The Expert-Backed Guide to Full-Fat vs. Nonfat Greek Yogurt
Picture this: After walking up and down supermarket aisles checking items off your meal prep shopping list, you finally get to the last aisle — the dairy section — with a plan to just grab a few containers of yogurt and get outta there. That is until you look at the jam-packed shelves. With so many options, you're suddenly overwhelmed and asking yourself, what's the best Greek yogurt? Do I want full-fat Greek yogurt vs. nonfat? And wait, is Greek yogurt even healthy?
When it comes to full-fat Greek yogurt vs. nonfat Greek yogurt, the major difference between the two is the milk used during production. The full-fat version is made with whole milk, while the non-fat or fat-free is made with skim milk. Nutritionally their fat content makes them very different, and while neither nonfat nor full-fat Greek yogurt is bad for you, there are situations where one might be a better choice.
First, let's quickly discuss the difference between Greek yogurt and regular yogurt. Essentially, yogurt becomes "Greek" yogurt when it's strained to remove whey protein, which is the liquid that remains after the curdling process, according to the Harvard T.H. Chan School of Public Health. This also rids the yogurt of lactose (sugar). Without the liquid whey and sugar, the dairy product takes on a thicker, creamier consistency, and the protein becomes more concentrated. It's also left with a higher amount of gut-friendly probiotics and, unfortunately, a slightly lower amount of calcium. The good news? Some brands fortify their Greek yogurt with the bone-strengthening nutrient, but not all. So, if you're looking to boost your calcium levels, be sure to look at the nutrition labels on both full-fat and nonfat Greek yogurt to determine which is the best Greek yogurt for you. (Related: 12 Yogurt Health Benefits That Show Off Its Nutritional Power)
Now, back to the full-fat vs. nonfat Greek yogurt conversation, beginning with a breakdown of Greek yogurt nutrition. Here's a nutritional comparison of one container (6 ounces or 170 grams) of Fage Total 5%, which is full-fat, and Fage Total 0%, which is nonfat.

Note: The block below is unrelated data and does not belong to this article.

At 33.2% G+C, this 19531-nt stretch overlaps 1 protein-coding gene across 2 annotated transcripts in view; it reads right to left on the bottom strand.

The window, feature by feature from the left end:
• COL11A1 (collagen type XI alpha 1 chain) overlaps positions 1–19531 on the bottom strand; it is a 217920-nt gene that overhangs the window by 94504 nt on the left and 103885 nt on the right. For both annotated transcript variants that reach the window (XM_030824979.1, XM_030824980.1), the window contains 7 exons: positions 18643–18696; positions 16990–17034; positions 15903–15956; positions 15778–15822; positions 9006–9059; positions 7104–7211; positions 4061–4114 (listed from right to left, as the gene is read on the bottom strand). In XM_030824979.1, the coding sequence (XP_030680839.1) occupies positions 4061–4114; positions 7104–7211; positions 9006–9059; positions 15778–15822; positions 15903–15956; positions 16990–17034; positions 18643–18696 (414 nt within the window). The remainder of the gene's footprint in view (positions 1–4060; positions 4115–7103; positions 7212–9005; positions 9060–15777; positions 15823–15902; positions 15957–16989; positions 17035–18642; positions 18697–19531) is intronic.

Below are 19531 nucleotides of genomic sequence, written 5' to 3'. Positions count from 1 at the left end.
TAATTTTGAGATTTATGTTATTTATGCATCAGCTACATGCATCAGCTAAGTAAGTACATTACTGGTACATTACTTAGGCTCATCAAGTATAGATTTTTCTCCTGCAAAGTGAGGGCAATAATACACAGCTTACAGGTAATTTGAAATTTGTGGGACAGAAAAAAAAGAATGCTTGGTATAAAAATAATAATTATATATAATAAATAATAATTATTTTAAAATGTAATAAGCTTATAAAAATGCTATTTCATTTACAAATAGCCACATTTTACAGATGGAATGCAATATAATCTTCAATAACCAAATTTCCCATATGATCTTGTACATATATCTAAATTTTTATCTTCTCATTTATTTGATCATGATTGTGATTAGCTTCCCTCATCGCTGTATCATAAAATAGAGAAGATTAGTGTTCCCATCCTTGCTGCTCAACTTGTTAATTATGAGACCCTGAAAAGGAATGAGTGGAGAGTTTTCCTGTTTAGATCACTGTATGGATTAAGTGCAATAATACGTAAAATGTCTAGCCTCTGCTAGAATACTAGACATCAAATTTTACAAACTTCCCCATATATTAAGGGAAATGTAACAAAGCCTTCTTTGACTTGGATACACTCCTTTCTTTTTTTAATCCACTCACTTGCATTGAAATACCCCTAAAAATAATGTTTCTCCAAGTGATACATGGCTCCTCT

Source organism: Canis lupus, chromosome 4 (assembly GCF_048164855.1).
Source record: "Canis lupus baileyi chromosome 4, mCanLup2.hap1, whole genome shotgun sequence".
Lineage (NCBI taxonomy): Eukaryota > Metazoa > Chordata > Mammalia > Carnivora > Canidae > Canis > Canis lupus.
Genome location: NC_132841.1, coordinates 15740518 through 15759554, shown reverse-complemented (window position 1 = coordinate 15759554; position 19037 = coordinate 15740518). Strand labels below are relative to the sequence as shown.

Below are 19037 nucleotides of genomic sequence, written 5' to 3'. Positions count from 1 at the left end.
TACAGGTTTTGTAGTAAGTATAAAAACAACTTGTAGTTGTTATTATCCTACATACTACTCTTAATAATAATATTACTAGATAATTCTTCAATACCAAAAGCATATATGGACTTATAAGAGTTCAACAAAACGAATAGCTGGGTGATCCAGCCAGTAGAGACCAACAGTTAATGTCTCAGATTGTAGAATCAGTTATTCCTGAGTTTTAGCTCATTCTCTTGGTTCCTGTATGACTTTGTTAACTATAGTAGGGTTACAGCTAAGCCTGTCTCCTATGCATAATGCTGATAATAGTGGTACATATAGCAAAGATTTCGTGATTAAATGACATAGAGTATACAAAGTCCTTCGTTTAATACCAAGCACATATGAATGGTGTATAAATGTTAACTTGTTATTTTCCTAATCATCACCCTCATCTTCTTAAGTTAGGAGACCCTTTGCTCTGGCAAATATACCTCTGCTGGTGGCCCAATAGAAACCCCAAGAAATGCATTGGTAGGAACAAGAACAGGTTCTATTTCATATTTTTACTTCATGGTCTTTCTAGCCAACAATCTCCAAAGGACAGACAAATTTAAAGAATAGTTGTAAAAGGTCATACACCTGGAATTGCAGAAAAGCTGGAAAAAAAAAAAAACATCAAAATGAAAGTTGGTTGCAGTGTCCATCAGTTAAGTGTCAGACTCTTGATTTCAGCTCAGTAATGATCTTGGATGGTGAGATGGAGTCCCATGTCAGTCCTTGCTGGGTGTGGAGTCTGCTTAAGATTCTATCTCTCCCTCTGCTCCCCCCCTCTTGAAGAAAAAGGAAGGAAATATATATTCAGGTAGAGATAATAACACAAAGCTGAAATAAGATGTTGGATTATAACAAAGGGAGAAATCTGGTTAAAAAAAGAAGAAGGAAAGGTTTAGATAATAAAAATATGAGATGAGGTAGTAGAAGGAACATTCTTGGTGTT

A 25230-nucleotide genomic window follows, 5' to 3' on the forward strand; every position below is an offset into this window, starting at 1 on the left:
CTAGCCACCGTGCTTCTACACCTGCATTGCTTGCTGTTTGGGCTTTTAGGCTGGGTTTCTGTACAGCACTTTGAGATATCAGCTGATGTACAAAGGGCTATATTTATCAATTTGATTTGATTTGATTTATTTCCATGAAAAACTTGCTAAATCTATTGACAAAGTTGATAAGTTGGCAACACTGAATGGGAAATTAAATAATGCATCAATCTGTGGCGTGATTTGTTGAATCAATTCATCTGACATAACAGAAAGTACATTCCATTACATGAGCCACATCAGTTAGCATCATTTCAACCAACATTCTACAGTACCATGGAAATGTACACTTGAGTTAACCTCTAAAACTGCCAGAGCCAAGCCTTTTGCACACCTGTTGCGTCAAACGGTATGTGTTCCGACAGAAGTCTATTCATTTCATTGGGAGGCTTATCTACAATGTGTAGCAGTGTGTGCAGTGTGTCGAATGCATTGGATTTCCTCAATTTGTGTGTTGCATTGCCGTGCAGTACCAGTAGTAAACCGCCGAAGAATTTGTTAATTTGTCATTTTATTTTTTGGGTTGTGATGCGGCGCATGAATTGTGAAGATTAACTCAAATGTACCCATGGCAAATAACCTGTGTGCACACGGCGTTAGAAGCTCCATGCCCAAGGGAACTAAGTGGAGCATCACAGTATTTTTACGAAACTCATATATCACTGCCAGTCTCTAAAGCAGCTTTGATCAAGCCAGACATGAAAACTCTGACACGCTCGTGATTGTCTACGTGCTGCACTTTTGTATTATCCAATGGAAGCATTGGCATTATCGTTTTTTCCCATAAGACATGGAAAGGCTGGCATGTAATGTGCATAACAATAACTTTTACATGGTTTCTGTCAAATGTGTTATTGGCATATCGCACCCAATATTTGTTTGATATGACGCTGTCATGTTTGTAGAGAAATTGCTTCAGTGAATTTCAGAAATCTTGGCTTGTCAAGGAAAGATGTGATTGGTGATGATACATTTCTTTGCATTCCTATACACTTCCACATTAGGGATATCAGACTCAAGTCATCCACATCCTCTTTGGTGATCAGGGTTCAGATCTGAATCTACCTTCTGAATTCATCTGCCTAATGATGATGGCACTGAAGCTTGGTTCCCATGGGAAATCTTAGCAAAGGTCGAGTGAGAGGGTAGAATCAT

As you can see, the 7 grams of total fat difference plays a significant role in the calories in Greek yogurt. If your diet consists of about 1,800 calories a day, then a 6-ounce container of fat-free Greek yogurt is going to be an appropriate snack. But if you eat more calories (about 2,200 to 2,400 calories a day), full-fat Greek yogurt (vs. nonfat) might be a better option for you.
So which is the best Greek yogurt? It depends. Some people prefer full-fat Greek yogurt (vs. nonfat) as a standalone snack since it's well-rounded nutritionally, with a hefty dose of fat and protein that will help you feel satiated — plus its creaminess can make it seem more indulgent than nonfat Greek yogurt. That being said, if you're trying to maintain a calorie deficit to, say, lose weight, then the full-fat variety might not be the best Greek yogurt for you. When you compare calories in Greek yogurt, the nonfat variety boasts a lower number of calories, thereby allowing you to be more versatile with toppings and still have a low-calorie snack. You can add some flaxseeds or chia seeds to your Greek yogurt, as well as fresh raspberries and your pick-me-up will still have less than 300 calories. (Here are even more ideas for some tasty low-calorie snacks for weight loss.)
You may be wondering, but isn't saturated fat in Greek yogurt bad for you? Since full-fat Greek yogurt is made with whole milk, it's going to have a higher saturated fat content. In the example above, 7 grams in one cup shouldn't send your diet into a tailspin, as that figure will only make up a small (think: ~3-4 percent) of your total calories for the day. So even if you're following a low-saturated-fat diet, you'll still have plenty of room (about another 4 to 5 percent) for additional calories from saturated fat from foods you eat throughout the rest of the day.
But, of course, it's not all about calories. In fact, you can't talk about full-fat Greek yogurt vs. nonfat Greek yogurt without taking a moment to discuss the variety of vitamins, minerals, and nutrients found in both versions. Take protein, for example: As evidenced in the above nutritional breakdown, nonfat and full-fat Greek yogurts are both packed with 18 grams of protein per container. They also have 5-6 grams of carbohydrates per serving, thereby providing an A+ protein to carb ratio that can be particularly good for fueling up pre-workout. (See also: The Best Foods to Eat Before and After Your Workout)
What's more, they're both a good source of calcium — 240 mg in full-fat Fage, 200 mg in nonfat Fage — and blood-pressure-controlling potassium — 300 mg in full-fat Fage, 260 mg in nonfat Fage. So, the next time you ask yourself if Greek yogurt is healthy, remember these impressive nutrition numbers.
The bottom line: Greek yogurt is an easy way to add more protein (among other essential nutrients!) to your diet, so when it comes to full-fat vs. nonfat Greek yogurt, just choose the variety that fits your diet and satisfies your taste buds. (And then consider giving one of these savory Greek yogurt recipes a go next time you're looking to try something new.